Fast casual and quick-service restaurants face increasingly unprecedented product labeling requirements, from consumer demands and regulatory agencies. But they’re certainly not the first to commit to more transparent standards. Recipe-based food and beverage manufacturers already champion more frequent and easy exchanges of information with customers, understanding that access to this information is a crucial part of the overall customer experience.

Fast-food chains can turn to these manufacturers as examples of how to assure quality and responsibly navigate new regulations and expectations. More than anything, recipe-based manufacturers prove that end-to-end software solutions are the surest way to stay flexible and protect consumer rights to complete, accurate information on product labels and menus. 

Comprehensive data capabilities offer important benefits to any recipe-based food and beverage player, regardless of whether the new FDA regulations impact current business operations. Three advantages include:

Product traceability: Responsible food and beverage brands understand the importance of having full visibility into ingredient lifecycles—from production to processing to distribution. Traceability makes it easier for companies to share detailed information on labels, increasing consumer confidence. Traceability also helps identify and resolve specific supply chain issues in case of recalls, contaminations or other manufacturing errors.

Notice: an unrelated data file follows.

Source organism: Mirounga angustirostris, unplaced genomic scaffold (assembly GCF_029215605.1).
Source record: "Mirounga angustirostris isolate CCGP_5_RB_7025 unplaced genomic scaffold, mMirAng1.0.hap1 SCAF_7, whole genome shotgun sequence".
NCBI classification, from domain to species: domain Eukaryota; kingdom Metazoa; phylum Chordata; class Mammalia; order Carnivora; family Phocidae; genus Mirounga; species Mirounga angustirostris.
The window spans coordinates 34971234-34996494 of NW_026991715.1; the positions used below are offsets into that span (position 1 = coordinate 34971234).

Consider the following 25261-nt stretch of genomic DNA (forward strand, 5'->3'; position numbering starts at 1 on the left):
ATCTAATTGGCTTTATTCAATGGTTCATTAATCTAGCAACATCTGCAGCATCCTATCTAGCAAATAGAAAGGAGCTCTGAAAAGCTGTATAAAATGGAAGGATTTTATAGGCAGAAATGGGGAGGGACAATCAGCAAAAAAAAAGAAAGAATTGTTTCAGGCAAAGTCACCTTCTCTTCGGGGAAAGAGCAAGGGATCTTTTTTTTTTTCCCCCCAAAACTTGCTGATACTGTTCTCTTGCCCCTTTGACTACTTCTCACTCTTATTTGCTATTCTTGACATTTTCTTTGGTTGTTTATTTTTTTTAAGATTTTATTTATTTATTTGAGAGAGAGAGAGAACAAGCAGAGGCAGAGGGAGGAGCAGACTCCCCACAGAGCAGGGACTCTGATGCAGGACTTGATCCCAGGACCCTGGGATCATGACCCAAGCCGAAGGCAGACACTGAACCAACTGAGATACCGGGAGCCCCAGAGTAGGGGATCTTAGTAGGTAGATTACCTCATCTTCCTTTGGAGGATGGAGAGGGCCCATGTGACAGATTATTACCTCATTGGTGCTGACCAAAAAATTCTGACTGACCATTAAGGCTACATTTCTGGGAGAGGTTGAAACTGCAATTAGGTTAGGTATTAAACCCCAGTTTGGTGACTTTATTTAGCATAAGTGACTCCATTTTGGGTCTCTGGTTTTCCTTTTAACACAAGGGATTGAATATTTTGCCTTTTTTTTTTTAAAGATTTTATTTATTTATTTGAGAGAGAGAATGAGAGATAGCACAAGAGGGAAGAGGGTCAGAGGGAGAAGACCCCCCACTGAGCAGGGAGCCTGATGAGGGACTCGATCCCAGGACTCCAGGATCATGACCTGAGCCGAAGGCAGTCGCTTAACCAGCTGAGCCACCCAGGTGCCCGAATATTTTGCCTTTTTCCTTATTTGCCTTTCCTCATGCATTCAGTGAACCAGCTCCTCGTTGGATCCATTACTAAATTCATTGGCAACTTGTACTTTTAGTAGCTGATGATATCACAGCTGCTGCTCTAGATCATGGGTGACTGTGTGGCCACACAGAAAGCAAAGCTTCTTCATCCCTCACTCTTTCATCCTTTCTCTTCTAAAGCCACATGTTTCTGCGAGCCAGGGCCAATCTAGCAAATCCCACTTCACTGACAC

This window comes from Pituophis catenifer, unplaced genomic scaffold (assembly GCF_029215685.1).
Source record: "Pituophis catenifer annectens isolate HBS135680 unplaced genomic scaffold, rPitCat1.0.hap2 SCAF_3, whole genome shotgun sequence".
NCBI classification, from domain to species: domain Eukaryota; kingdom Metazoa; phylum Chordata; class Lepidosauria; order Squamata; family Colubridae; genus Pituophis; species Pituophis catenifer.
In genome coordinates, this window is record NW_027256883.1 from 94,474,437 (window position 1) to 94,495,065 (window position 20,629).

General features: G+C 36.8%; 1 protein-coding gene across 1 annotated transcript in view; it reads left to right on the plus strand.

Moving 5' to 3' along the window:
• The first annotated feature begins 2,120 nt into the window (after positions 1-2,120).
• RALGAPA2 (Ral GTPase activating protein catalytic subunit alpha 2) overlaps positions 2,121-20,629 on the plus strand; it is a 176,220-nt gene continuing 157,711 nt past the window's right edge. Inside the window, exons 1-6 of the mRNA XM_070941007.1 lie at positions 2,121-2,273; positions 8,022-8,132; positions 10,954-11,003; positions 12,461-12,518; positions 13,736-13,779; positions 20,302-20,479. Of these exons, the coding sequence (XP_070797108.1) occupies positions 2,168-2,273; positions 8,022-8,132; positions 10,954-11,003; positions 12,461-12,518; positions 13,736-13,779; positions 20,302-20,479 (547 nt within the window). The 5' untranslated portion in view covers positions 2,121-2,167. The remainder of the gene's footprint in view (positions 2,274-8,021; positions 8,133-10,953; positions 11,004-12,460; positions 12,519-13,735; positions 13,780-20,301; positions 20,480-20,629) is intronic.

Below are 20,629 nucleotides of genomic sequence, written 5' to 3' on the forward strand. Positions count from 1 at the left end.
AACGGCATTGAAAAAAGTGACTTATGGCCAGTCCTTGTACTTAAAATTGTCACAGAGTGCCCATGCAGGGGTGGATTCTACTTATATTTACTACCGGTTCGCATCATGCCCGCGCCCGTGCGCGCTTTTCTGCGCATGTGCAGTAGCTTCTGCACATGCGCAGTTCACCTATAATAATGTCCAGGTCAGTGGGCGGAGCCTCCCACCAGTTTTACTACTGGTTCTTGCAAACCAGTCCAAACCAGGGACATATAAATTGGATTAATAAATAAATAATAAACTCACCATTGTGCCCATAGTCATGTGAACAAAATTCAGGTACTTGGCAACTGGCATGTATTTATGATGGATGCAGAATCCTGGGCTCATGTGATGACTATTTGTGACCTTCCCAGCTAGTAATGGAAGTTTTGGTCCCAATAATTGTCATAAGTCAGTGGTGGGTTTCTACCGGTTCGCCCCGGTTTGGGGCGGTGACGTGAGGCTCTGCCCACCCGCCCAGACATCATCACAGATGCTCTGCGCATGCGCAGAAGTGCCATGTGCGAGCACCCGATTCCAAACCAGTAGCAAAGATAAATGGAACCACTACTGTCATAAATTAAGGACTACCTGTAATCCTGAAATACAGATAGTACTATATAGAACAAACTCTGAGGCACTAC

Regulatory compliance: Restaurants interested in operating globally must consider the various regulations they will encounter within new markets. Comprehensive data management technology helps companies keep labels organized and accurate to unique regulatory standards by country, as well as cultural variables like taste preference or values. It’s nearly impossible to successfully balance increasing consumer scrutiny and regulatory requirements without a data solution.